Archive for February, 2009

I wanted to let anyone who is interested in know that I made a Facebook Page for my forthcoming book.

The book itself won’t available until late Summer/early Fall, but I will be sure to post publishing details, speaking engagements, reviews, and interviews both here on my blog and on Facebook.

In the meantime, here is some advance praise:

“Female heroes abound in literature, film and all walks of life, although most people don’t know that they do. Not surprising given how much they challenge the gender roles in which women and girls have historically been confined. This wonderful book shows female heroes breaking out of gender boxes left and right and illuminates new possibilities for the indomitable hero in all of us.”

Kathleen Noble, Ph.D., author of The Sound of the Silver Horn: Reclaiming the heroism in contemporary women’s lives.

“Once upon a time — only a few years ago, actually — women could turn on their TV sets and glory in the adventures of Buffy, Xena, Sydney Bristow, Dana Scully, and many more strong, ass-kicking women. Today there is not one show on the small screen that stars a female action hero. What happened? Comics are not much better. Aside from the occasional exception (for which we are grateful) like Birds of Prey, and women writers like Ivory Madison (The Huntress) and Gail Simone’s newly feminist interpretation of Wonder Woman, most comic book action heroines continue to be male-written and drawn creations whose breasts are bigger then their personalities.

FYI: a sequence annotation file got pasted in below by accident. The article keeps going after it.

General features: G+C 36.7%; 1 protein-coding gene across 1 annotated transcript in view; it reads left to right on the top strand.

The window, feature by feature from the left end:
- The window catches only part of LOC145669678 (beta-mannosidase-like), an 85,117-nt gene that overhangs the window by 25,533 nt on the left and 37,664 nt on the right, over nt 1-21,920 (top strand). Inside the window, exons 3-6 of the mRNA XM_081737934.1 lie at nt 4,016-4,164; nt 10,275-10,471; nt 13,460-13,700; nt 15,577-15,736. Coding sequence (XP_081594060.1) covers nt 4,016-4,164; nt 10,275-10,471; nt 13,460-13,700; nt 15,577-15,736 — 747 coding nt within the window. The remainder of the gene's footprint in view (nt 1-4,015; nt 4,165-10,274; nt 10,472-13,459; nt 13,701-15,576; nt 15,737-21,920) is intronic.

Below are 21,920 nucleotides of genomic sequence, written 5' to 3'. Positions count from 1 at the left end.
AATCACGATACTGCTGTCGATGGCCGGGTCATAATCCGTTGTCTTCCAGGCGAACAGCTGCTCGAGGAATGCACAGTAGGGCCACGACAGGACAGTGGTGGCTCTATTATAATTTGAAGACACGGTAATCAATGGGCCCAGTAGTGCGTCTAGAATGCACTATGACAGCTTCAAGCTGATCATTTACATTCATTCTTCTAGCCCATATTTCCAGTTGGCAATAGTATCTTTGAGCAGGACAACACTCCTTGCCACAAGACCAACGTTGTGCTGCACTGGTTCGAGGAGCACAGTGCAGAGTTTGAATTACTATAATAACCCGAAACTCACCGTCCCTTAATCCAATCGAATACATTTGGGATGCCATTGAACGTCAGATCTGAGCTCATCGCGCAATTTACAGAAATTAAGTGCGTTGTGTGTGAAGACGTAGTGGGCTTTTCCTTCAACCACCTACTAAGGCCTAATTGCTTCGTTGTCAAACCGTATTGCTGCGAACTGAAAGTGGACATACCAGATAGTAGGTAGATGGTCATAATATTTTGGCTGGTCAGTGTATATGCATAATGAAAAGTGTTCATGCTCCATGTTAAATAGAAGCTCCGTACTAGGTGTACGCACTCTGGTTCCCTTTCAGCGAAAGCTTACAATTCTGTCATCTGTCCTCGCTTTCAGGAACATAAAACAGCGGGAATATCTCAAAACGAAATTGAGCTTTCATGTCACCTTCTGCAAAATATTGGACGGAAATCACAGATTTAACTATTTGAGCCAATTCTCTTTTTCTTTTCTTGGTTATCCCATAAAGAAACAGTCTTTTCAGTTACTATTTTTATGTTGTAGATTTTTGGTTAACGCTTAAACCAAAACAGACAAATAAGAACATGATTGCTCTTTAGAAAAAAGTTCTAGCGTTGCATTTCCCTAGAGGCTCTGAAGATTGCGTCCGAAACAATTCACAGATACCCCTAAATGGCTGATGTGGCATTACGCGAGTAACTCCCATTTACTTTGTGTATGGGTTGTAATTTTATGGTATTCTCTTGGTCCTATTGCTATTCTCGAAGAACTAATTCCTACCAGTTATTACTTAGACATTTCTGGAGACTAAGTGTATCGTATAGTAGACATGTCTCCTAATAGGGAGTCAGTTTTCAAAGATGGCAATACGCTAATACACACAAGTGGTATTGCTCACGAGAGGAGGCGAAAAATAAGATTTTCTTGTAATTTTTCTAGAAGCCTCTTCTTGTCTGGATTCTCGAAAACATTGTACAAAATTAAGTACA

Now along comes Jennifer Stuller, with her very entertaining book, Ink-Stained Amazons, to explore the whys and wherefores of pop culture super women, and perhaps jolt us all into demanding more and stronger women characters. Thank you, Jennifer. We need those role models!”

Trina Robbins, author of The Great American Superheroines (Palace Press, 2009)

From Wonder Con’s Programming Page